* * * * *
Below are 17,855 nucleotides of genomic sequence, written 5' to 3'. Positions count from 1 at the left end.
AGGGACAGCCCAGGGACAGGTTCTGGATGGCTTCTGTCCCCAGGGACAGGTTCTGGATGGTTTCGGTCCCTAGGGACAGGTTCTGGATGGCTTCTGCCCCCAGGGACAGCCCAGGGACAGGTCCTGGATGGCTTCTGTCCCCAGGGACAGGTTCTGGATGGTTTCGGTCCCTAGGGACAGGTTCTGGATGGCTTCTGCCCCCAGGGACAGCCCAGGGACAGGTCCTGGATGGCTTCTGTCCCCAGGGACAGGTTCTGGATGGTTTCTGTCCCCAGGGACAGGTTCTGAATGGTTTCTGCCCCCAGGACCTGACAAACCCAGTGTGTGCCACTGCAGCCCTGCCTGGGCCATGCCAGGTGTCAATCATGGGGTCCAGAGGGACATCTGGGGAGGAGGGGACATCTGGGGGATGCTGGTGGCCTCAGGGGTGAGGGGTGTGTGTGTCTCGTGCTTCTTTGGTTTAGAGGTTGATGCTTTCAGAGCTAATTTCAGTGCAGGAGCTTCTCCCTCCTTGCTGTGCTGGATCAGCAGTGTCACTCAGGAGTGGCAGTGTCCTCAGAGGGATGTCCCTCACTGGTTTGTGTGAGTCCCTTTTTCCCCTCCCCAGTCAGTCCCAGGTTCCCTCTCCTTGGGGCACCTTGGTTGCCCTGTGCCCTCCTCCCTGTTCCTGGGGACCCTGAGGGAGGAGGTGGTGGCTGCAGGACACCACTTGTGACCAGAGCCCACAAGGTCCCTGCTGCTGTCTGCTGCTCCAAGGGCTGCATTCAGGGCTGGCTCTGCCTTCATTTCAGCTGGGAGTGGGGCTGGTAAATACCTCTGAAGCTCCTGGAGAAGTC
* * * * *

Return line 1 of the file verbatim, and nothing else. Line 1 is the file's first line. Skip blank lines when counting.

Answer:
Below are 17,855 nucleotides of genomic sequence, written 5' to 3'. Positions count from 1 at the left end.